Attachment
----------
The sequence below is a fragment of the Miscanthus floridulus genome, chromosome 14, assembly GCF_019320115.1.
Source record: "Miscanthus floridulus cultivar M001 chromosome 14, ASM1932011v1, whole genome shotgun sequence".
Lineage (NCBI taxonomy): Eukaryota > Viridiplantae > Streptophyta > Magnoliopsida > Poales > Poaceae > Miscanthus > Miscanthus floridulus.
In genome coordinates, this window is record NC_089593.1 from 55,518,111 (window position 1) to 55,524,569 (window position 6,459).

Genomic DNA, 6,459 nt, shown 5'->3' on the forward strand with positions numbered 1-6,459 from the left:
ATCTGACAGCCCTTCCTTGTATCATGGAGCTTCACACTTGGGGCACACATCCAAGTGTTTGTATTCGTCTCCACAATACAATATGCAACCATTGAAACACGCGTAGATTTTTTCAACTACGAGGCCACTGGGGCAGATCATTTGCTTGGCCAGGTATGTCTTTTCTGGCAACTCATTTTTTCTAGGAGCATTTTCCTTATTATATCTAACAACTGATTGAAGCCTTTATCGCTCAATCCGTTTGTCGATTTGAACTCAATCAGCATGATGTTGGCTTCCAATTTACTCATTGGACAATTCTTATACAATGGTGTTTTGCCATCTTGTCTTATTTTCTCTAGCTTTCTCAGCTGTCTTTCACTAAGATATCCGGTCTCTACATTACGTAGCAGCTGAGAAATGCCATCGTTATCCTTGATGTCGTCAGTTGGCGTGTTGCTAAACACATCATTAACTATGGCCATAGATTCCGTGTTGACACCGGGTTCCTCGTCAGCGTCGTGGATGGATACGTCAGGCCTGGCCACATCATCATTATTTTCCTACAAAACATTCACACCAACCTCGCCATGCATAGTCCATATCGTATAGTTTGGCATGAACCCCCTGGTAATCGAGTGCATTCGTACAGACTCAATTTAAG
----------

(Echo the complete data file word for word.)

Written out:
The sequence below is a fragment of the Miscanthus floridulus genome, chromosome 14, assembly GCF_019320115.1.
Source record: "Miscanthus floridulus cultivar M001 chromosome 14, ASM1932011v1, whole genome shotgun sequence".
Lineage (NCBI taxonomy): Eukaryota > Viridiplantae > Streptophyta > Magnoliopsida > Poales > Poaceae > Miscanthus > Miscanthus floridulus.
In genome coordinates, this window is record NC_089593.1 from 55,518,111 (window position 1) to 55,524,569 (window position 6,459).

Genomic DNA, 6,459 nt, shown 5'->3' on the forward strand with positions numbered 1-6,459 from the left:
ATCTGACAGCCCTTCCTTGTATCATGGAGCTTCACACTTGGGGCACACATCCAAGTGTTTGTATTCGTCTCCACAATACAATATGCAACCATTGAAACACGCGTAGATTTTTTCAACTACGAGGCCACTGGGGCAGATCATTTGCTTGGCCAGGTATGTCTTTTCTGGCAACTCATTTTTTCTAGGAGCATTTTCCTTATTATATCTAACAACTGATTGAAGCCTTTATCGCTCAATCCGTTTGTCGATTTGAACTCAATCAGCATGATGTTGGCTTCCAATTTACTCATTGGACAATTCTTATACAATGGTGTTTTGCCATCTTGTCTTATTTTCTCTAGCTTTCTCAGCTGTCTTTCACTAAGATATCCGGTCTCTACATTACGTAGCAGCTGAGAAATGCCATCGTTATCCTTGATGTCGTCAGTTGGCGTGTTGCTAAACACATCATTAACTATGGCCATAGATTCCGTGTTGACACCGGGTTCCTCGTCAGCGTCGTGGATGGATACGTCAGGCCTGGCCACATCATCATTATTTTCCTACAAAACATTCACACCAACCTCGCCATGCATAGTCCATATCGTATAGTTTGGCATGAACCCCCTGGTAATCGAGTGCATTCGTACAGACTCAATTTAAG